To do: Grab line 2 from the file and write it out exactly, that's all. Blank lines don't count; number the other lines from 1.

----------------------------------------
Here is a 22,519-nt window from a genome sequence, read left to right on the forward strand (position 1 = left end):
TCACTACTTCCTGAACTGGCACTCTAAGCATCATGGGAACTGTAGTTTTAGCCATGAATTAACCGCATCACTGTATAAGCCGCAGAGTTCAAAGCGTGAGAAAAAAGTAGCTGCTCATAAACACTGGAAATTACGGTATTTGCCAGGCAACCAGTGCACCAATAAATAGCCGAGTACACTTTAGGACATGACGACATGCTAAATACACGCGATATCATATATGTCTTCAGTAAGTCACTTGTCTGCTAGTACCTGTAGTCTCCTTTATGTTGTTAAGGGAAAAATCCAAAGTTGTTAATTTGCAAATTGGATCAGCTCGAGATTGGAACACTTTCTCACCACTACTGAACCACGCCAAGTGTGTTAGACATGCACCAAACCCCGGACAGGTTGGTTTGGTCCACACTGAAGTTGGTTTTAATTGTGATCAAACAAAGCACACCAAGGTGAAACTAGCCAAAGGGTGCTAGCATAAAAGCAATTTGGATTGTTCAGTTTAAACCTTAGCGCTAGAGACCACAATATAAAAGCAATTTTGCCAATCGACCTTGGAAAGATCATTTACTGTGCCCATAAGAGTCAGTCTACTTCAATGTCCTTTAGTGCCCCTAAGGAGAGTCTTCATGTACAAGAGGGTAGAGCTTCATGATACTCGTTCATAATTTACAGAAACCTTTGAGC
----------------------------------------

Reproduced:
TCACTACTTCCTGAACTGGCACTCTAAGCATCATGGGAACTGTAGTTTTAGCCATGAATTAACCGCATCACTGTATAAGCCGCAGAGTTCAAAGCGTGAGAAAAAAGTAGCTGCTCATAAACACTGGAAATTACGGTATTTGCCAGGCAACCAGTGCACCAATAAATAGCCGAGTACACTTTAGGACATGACGACATGCTAAATACACGCGATATCATATATGTCTTCAGTAAGTCACTTGTCTGCTAGTACCTGTAGTCTCCTTTATGTTGTTAAGGGAAAAATCCAAAGTTGTTAATTTGCAAATTGGATCAGCTCGAGATTGGAACACTTTCTCACCACTACTGAACCACGCCAAGTGTGTTAGACATGCACCAAACCCCGGACAGGTTGGTTTGGTCCACACTGAAGTTGGTTTTAATTGTGATCAAACAAAGCACACCAAGGTGAAACTAGCCAAAGGGTGCTAGCATAAAAGCAATTTGGATTGTTCAGTTTAAACCTTAGCGCTAGAGACCACAATATAAAAGCAATTTTGCCAATCGACCTTGGAAAGATCATTTACTGTGCCCATAAGAGTCAGTCTACTTCAATGTCCTTTAGTGCCCCTAAGGAGAGTCTTCATGTACAAGAGGGTAGAGCTTCATGATACTCGTTCATAATTTACAGAAACCTTTGAGC